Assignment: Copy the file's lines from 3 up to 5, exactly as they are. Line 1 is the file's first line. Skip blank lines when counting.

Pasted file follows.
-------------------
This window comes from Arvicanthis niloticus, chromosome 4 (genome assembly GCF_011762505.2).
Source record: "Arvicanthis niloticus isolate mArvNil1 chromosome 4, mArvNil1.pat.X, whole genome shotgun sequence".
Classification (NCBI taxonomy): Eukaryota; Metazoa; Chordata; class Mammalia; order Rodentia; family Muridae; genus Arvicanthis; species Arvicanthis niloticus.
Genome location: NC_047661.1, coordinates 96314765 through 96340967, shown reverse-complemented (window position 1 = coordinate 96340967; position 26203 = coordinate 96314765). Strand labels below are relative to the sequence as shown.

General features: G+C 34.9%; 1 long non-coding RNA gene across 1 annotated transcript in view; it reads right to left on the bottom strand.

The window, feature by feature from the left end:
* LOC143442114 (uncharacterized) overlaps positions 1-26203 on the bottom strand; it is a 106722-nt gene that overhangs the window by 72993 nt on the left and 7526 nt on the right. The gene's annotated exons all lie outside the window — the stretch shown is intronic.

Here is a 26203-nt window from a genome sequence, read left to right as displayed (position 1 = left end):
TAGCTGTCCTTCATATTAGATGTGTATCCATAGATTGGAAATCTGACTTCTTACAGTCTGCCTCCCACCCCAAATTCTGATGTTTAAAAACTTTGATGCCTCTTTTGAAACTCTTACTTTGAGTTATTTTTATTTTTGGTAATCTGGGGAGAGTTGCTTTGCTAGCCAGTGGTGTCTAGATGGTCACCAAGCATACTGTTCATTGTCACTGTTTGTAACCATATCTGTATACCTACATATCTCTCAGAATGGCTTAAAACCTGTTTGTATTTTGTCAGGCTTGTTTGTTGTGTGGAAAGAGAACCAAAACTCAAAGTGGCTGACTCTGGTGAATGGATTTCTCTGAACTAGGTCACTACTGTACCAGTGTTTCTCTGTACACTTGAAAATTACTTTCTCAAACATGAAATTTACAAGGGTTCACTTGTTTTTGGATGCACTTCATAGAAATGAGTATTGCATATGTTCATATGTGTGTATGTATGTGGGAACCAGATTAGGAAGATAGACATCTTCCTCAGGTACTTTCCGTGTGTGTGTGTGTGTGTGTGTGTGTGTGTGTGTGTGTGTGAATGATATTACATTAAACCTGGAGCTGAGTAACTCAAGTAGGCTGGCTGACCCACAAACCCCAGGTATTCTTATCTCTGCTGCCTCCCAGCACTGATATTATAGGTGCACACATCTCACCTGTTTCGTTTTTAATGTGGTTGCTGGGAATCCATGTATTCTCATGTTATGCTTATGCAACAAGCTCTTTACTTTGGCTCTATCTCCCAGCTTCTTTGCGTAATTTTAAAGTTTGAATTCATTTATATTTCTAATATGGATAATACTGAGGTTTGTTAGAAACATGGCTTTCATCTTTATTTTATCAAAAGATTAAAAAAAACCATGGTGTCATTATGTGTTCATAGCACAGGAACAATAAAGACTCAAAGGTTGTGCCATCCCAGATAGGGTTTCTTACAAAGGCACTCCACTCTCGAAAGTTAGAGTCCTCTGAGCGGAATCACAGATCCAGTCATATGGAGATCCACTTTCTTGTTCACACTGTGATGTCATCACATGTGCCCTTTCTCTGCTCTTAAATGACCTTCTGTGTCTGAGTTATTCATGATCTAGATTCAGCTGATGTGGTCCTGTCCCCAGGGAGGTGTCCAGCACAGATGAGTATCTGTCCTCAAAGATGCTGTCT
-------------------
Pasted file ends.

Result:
Classification (NCBI taxonomy): Eukaryota; Metazoa; Chordata; class Mammalia; order Rodentia; family Muridae; genus Arvicanthis; species Arvicanthis niloticus.
Genome location: NC_047661.1, coordinates 96314765 through 96340967, shown reverse-complemented (window position 1 = coordinate 96340967; position 26203 = coordinate 96314765). Strand labels below are relative to the sequence as shown.

General features: G+C 34.9%; 1 long non-coding RNA gene across 1 annotated transcript in view; it reads right to left on the bottom strand.